Helping Parents Prevent Child Sexual Abuse

Helping Parents Prevent Child Sexual Abuse

Jetta Bernier's Guest Post to "Safe To Compete", a program of the National Center for Missing and Exploited Children 

Efforts to prevent child sexual abuse over the past decade are showing results and confirmed cases are down. Yet still too many children - an estimated 1 in 10 - are at risk of being sexually abused or exploited. As a parent, you can be your child’s best protection. Here’s how.

What’s a Parent to Do?

  1. Begin talking to your child about body boundaries and privacy by age 3. Remember, it’s easy, if you begin early and reinforce messages over time.
  2. Only allow those you trust to provide genital, perianal and bathing care for your child.
  3. Encourage children’s independence in personal self-care.
  4. Discourage co-bathing with siblings and adults.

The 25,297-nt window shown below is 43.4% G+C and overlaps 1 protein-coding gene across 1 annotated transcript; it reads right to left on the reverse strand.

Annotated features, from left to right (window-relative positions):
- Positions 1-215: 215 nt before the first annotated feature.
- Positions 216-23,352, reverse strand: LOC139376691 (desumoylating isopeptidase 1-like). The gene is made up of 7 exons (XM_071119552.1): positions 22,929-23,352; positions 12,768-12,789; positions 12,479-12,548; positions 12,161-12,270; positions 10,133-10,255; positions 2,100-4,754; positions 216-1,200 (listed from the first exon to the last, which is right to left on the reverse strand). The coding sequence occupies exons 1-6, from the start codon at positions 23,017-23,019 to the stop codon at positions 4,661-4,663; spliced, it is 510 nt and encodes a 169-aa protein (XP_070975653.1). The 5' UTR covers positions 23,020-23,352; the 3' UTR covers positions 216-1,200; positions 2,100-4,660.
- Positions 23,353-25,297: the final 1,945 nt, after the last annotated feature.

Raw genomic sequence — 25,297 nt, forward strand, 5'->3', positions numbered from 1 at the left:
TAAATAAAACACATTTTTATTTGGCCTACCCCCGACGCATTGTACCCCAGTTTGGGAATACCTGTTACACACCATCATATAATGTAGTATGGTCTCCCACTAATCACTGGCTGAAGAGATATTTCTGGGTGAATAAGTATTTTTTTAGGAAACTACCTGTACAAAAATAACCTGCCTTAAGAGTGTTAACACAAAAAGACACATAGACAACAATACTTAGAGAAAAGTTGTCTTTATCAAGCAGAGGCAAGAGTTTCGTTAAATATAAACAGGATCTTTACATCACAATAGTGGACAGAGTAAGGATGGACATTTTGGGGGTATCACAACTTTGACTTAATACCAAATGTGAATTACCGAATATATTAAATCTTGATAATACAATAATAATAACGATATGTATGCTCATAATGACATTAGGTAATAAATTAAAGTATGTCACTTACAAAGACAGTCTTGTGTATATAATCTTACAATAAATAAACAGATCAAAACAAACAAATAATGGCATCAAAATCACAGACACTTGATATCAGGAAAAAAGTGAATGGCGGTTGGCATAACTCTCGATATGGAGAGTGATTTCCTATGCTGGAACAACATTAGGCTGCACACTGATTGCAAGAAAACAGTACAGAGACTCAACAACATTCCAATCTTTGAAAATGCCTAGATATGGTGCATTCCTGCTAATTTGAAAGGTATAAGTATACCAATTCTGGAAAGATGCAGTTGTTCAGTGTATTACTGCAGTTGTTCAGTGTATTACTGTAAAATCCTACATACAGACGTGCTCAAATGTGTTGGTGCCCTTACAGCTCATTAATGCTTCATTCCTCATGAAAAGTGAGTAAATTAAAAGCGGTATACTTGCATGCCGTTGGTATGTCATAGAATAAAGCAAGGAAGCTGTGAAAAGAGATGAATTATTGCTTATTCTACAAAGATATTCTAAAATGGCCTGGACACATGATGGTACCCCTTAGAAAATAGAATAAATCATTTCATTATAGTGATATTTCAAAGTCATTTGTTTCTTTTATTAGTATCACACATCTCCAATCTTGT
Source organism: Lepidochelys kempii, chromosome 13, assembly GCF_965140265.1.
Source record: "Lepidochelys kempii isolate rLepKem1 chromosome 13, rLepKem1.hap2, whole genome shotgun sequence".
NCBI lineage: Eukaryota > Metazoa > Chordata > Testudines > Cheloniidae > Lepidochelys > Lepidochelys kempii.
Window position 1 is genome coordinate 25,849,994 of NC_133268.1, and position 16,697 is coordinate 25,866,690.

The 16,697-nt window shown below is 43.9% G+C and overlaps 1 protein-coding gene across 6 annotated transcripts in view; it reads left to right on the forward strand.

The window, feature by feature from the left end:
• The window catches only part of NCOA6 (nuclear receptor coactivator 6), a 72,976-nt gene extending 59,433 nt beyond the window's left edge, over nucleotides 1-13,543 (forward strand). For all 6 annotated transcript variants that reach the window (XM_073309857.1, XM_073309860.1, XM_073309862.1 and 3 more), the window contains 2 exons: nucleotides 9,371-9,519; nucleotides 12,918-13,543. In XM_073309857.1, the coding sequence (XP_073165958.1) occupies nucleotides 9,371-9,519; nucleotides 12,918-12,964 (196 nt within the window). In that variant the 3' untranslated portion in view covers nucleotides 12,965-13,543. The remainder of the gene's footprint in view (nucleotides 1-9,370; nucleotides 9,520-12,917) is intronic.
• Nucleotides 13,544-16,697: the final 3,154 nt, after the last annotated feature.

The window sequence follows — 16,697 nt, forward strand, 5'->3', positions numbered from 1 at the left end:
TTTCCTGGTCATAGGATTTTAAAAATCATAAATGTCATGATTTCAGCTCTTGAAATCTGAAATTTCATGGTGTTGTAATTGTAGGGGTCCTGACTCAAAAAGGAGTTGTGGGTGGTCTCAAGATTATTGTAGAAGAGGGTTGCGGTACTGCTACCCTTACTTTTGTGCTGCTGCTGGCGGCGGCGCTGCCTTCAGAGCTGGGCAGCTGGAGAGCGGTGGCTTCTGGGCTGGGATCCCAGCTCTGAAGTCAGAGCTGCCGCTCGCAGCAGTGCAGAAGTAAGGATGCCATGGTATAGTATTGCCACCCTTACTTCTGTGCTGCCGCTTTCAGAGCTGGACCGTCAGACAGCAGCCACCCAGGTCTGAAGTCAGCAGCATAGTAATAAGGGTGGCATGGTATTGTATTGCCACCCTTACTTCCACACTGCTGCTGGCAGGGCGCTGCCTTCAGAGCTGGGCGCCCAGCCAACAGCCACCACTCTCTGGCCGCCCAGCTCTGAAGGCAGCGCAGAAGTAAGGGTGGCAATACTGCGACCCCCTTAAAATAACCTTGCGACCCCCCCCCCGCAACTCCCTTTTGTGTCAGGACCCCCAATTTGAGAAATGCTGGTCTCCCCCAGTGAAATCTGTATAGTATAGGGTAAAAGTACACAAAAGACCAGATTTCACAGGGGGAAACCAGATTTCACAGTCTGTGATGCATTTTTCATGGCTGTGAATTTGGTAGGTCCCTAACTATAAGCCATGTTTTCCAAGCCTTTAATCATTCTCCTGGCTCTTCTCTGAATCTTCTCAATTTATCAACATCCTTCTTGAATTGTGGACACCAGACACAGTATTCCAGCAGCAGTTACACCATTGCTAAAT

5. Introduce concepts of “OK” and “Not OK” touch. Avoid using the terms “good or bad touch.”  Children get confused by the notions that a good person could touch then in a bad way; that touching in private parts can feel good yet be bad; and that being touched in a bad way might mean they are bad.  
  6. Increase supervision. By reducing “one child/one adult” situations, you can reduce your child’s risk of abuse by an estimated 8o%.
  7. Teach children and teens to respect adults’ and siblings’ privacy by modeling this behavior yourself.
  8. Teach teens to practice equality and respect in their relationships and to demand the same.
  9. Develop a safety plan with your teen in case he/she needs to get out of risky situations.
  10. Encourage your teen to stay sober to reduce the risks of sexual abuse.


Jetta Bernier is Executive Director of Massachusetts Citizens for Children. She directs the Enough Abuse Campaign, a community mobilization and citizen education effort established in 2002 under a 5-year grant from the US Centers for Disease Control and Prevention and supported in part by the Ms. Foundation for Women. The Campaign’s comprehensive model has now been adopted in Maryland, New Jersey, New York and regions of California. For more information about how to prevent child sexual abuse, visit

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